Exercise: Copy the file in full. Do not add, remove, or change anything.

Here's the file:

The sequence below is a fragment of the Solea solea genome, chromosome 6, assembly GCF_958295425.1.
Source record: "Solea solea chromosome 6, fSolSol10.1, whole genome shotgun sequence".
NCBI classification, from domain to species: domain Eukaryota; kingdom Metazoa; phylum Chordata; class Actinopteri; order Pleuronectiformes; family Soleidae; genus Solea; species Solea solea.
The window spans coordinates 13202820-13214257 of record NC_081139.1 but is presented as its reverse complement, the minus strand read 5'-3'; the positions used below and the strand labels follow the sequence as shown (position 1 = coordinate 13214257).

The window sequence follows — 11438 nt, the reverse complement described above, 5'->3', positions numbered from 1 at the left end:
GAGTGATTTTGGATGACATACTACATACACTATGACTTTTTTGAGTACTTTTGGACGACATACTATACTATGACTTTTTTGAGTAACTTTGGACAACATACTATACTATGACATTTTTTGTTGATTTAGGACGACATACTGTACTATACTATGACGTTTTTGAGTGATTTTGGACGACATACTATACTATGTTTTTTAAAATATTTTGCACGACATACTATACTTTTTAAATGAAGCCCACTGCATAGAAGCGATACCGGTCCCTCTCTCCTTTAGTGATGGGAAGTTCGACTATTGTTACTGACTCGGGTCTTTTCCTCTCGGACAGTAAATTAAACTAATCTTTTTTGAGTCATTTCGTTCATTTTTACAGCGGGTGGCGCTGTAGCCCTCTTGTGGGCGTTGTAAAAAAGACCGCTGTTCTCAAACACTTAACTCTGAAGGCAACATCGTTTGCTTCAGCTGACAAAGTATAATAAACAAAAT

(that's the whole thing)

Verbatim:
The sequence below is a fragment of the Solea solea genome, chromosome 6, assembly GCF_958295425.1.
Source record: "Solea solea chromosome 6, fSolSol10.1, whole genome shotgun sequence".
NCBI classification, from domain to species: domain Eukaryota; kingdom Metazoa; phylum Chordata; class Actinopteri; order Pleuronectiformes; family Soleidae; genus Solea; species Solea solea.
The window spans coordinates 13202820-13214257 of record NC_081139.1 but is presented as its reverse complement, the minus strand read 5'-3'; the positions used below and the strand labels follow the sequence as shown (position 1 = coordinate 13214257).

The window sequence follows — 11438 nt, the reverse complement described above, 5'->3', positions numbered from 1 at the left end:
GAGTGATTTTGGATGACATACTACATACACTATGACTTTTTTGAGTACTTTTGGACGACATACTATACTATGACTTTTTTGAGTAACTTTGGACAACATACTATACTATGACATTTTTTGTTGATTTAGGACGACATACTGTACTATACTATGACGTTTTTGAGTGATTTTGGACGACATACTATACTATGTTTTTTAAAATATTTTGCACGACATACTATACTTTTTAAATGAAGCCCACTGCATAGAAGCGATACCGGTCCCTCTCTCCTTTAGTGATGGGAAGTTCGACTATTGTTACTGACTCGGGTCTTTTCCTCTCGGACAGTAAATTAAACTAATCTTTTTTGAGTCATTTCGTTCATTTTTACAGCGGGTGGCGCTGTAGCCCTCTTGTGGGCGTTGTAAAAAAGACCGCTGTTCTCAAACACTTAACTCTGAAGGCAACATCGTTTGCTTCAGCTGACAAAGTATAATAAACAAAAT